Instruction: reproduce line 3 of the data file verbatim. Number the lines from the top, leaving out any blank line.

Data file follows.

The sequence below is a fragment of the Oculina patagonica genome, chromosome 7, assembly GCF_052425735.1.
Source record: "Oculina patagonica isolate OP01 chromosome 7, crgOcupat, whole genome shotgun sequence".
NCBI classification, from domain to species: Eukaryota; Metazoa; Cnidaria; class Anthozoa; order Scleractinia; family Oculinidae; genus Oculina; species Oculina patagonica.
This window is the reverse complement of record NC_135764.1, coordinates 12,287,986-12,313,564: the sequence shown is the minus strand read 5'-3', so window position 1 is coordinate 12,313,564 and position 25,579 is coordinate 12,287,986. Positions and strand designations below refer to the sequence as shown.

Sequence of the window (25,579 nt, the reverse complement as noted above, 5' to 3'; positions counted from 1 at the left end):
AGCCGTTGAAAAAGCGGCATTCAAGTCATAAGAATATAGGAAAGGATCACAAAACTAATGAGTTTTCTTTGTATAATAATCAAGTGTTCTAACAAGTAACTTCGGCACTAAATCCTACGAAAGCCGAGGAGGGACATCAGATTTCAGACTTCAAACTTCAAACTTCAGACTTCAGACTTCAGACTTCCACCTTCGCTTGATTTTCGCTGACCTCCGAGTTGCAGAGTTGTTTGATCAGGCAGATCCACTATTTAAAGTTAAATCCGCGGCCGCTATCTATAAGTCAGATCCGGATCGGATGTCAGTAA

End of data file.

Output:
NCBI classification, from domain to species: Eukaryota; Metazoa; Cnidaria; class Anthozoa; order Scleractinia; family Oculinidae; genus Oculina; species Oculina patagonica.